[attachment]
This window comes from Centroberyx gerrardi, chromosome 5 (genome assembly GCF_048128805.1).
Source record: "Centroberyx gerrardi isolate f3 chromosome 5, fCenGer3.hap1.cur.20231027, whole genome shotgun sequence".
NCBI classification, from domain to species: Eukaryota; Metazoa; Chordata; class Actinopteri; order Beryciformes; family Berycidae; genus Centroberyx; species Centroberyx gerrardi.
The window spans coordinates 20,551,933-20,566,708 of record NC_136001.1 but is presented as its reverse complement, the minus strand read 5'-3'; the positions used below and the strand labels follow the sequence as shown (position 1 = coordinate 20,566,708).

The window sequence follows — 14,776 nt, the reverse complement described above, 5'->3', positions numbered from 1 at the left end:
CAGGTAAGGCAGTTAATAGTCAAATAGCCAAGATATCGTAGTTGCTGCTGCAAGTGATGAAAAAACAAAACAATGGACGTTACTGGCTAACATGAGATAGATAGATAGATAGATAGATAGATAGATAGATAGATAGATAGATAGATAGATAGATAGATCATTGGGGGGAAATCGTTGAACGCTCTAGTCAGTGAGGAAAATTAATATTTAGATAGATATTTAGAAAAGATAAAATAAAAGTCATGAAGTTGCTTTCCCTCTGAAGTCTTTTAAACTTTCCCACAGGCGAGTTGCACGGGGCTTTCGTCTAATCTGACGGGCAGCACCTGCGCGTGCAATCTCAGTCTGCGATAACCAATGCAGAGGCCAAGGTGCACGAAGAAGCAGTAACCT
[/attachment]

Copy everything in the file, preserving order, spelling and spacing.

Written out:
This window comes from Centroberyx gerrardi, chromosome 5 (genome assembly GCF_048128805.1).
Source record: "Centroberyx gerrardi isolate f3 chromosome 5, fCenGer3.hap1.cur.20231027, whole genome shotgun sequence".
NCBI classification, from domain to species: Eukaryota; Metazoa; Chordata; class Actinopteri; order Beryciformes; family Berycidae; genus Centroberyx; species Centroberyx gerrardi.
The window spans coordinates 20,551,933-20,566,708 of record NC_136001.1 but is presented as its reverse complement, the minus strand read 5'-3'; the positions used below and the strand labels follow the sequence as shown (position 1 = coordinate 20,566,708).

The window sequence follows — 14,776 nt, the reverse complement described above, 5'->3', positions numbered from 1 at the left end:
CAGGTAAGGCAGTTAATAGTCAAATAGCCAAGATATCGTAGTTGCTGCTGCAAGTGATGAAAAAACAAAACAATGGACGTTACTGGCTAACATGAGATAGATAGATAGATAGATAGATAGATAGATAGATAGATAGATAGATAGATAGATAGATAGATCATTGGGGGGAAATCGTTGAACGCTCTAGTCAGTGAGGAAAATTAATATTTAGATAGATATTTAGAAAAGATAAAATAAAAGTCATGAAGTTGCTTTCCCTCTGAAGTCTTTTAAACTTTCCCACAGGCGAGTTGCACGGGGCTTTCGTCTAATCTGACGGGCAGCACCTGCGCGTGCAATCTCAGTCTGCGATAACCAATGCAGAGGCCAAGGTGCACGAAGAAGCAGTAACCT